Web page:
The Ambivalent Empire. Soviet Rule in the Uzbek Soviet Socialist Republic, 1945-1964, PhD thesis, European University Institute, 2013

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The Ambivalent Empire. Soviet Rule in the Uzbek Soviet Socialist Republic, 1945-1964, PhD thesis, European University Institute, 2013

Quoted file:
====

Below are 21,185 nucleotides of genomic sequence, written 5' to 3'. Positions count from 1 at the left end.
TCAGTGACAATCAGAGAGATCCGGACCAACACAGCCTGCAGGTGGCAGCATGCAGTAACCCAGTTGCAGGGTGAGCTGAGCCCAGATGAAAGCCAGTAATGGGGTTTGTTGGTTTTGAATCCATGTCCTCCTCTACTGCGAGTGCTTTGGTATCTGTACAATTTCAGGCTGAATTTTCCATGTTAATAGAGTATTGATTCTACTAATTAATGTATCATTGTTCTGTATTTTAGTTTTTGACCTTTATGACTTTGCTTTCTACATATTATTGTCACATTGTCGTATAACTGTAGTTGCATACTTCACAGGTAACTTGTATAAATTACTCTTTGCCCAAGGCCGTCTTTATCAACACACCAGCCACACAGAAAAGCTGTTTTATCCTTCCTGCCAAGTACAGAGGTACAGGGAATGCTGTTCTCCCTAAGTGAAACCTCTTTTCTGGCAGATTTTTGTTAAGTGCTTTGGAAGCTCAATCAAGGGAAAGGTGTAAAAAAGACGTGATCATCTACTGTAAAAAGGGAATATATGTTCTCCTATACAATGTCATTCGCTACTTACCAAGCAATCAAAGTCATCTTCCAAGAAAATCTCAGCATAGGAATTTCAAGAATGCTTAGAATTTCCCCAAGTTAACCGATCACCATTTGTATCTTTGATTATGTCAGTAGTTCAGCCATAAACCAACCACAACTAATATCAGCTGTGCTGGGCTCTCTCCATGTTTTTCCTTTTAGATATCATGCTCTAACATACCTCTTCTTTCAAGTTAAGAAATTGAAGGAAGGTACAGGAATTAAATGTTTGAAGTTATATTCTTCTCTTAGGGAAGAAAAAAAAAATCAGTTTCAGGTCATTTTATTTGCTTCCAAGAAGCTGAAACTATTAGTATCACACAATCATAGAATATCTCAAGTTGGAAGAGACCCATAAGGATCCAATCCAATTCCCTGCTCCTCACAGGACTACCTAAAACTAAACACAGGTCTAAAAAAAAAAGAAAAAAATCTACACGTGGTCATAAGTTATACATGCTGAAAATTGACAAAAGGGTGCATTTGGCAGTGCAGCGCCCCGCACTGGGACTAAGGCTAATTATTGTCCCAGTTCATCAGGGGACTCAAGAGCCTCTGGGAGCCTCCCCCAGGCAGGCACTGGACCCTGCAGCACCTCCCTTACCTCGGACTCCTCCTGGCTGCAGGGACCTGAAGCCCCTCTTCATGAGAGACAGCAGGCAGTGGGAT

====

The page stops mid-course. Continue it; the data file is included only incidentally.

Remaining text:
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    The Ambivalent Empire Soviet Rule in the Uzbek Soviet Socialist Republic, 1945–1964 Claus Bech Hansen    European University Institute Department of History and Civilization The Ambivalent Empire Soviet Rule in the Uzbek Soviet Socialist Republic, 1945–1964 Claus Bech Hansen Thesis submitted for assessment with a view to   obtaining the degree of Doctor of History and Civilization of the European University Institute Examining Board Prof. Stephen Anthony Smith, EUI (Supervisor) Prof. Olivier Roy, EUI Prof. Jörg Baberowski, Humboldt University Dr. Galina Yemelianova, University of Birmingham   i Abstract  This thesis analyses the functioning of Soviet rule in the Uzbek Soviet Socialist Republic from 1945 to 1964. The thesis contributes to a growing body of literature on the late-Stalin and the Khrushchev periods and sheds light not only on the tremendous influence Soviet rule had on Uzbek society, but also on the changes and continuities that occurred between Soviet rule under Stalin and Khrushchev. It focuses on the effects of two fundamentally opposing forces that characterised Soviet rule in Uzbekistan: On the one hand, the Moscow leadership held a strong claim to power resulting in quasi-imperial practices to ensure the implementa-tion of central government interests in the Uzbek Soviet republic. On the other hand, even during the Stalinist dictatorship, the Uzbek periphery was subject to a continuous integration into the Soviet Union through central government investment in all spheres of the country in the name of communism.  Ambivalent Empire  is meant to capture the essence of a state that disregarded imperial power and invested enormous forces to that very end, but paradoxically flanked anti-imperial policy with quasi-imperial practices in its pursuit of communist mod-ernity. This ambivalence of Soviet rule was accompanied by the condition of limited statehood, which is used as an analytical analytical concept to provide a better understanding of the mechanisms that directed the centre-periphery relations in the Soviet Union. Instead of understanding limited statehood as a sign of weakness of the Soviet state or as opposition to the Soviet project on side of the Uzbeks, the thesis explores the meanings and strengths of limited statehood in the implementation processes. Far from being a one-sided expression of low efficacy of Soviet rule in the Uzbek SSR, limited statehood was produced by the com- plex interplay between different forces that made it dysfunctional and   functional to different actors at different times. As a consequence, the thesis provides a better understanding of the deeper functioning not only of the Soviet state but also of the forces holding it together.   ii Acknowledgements Many people have helped me in the process of writing this PhD thesis. First and foremost I must extend my deepest appreciation to my supervisor Steve Smith. His critical advice and intellectual curiosity have improved the project, and he gave me complete intellectual free-dom, while providing needed subtle guidance. For his generosity and patience I am eternally indebted. I also owe my sincerest gratitude to Jörg Baberowski. His work has kept inspiring me, his advice has forced me to think harder and he has always helped in times when I needed it most. I am very thankful. Klaus Kiran Patel, Elena Zubkova, Adrienne Edgar, Philipp Ther, Arfon Rees, Heinz-Gerhard Haupt and Michael Müller all provided wise and valuable suggestions at various stages of the project. In Moscow, I was lucky to receive advice and support from Andrei Doronin, Vladimir Denisov and Oleg Khlevniuk who all helped me making sense of the often kafkaesque struc-tures of the Moscow archives. And had it not been for Robert Kindler, Tobias Rupprecht, Andreas Oberender, Moritz Deutschmann and Botakoz Kassymbekova, I am not sure I would ever have found my way out. All of them I wish to thank for helpful conversations and sug-gestions. In Berlin, Matthias Braun got me organised at the Collaborate Research Centre 640 at the Humboldt University. I owe my gratitude to him and all the junior and senior research-ers affiliated to the research centre for providing me excellent working conditions. I must also extend my gratefulness to Ed Schatz, the REEEC and the participants of the Summer Lab 2010 for an interesting workshop in Champaign-Urbana and the subsequent research stay with the REEEC library collections. Lastly, the EUI staff always offered me invaluable help  but my special thanks goes Ruth Gbikpi, Serge Noiret, Kathy Wolf Fabiani, Francesca Pa-renti and Ken Hulley. Many friends have accompanied me throughout the duration of the project, indeed far too many to mention here. I am indebted to Christian Thauer and Fabian Thunemann for the many hours we spent discussing the sense or nonsense of a PhD thesis. Stephen Young proof-read the entire manuscript when time was running out and he himself had better things to do. Thank you, Steve, I owe you. Anders Herlitz has been an incredible support when no one else was there and I doubted my ideas and myself. Somehow he always manages to turn on the light at the end of the tunnel. My special thanks also belongs to Irene Hahn-Fuhr and David Fuhr. Their friendship is an invaluable gift, for which I am forever grateful. Daniel Gerster, Ina Wiesner, Carolin Moje, Jes Lind, Jens Andersson, Louise Bergström, David Horan, Niels   iii Gøthgen, Christoph Kamissek and Rasmus Øjvind   have all done their part in occasionally  providing much needed distraction from the thesis and I thank them for their continued friendship despite my frequent disappearance when work preoccupied me. Without the loving support of my brother, his family and my parents this project would never have been possible. I could not have written it without you and I fear I will never find the words to adequately express how much your help and encouragement has meant to me.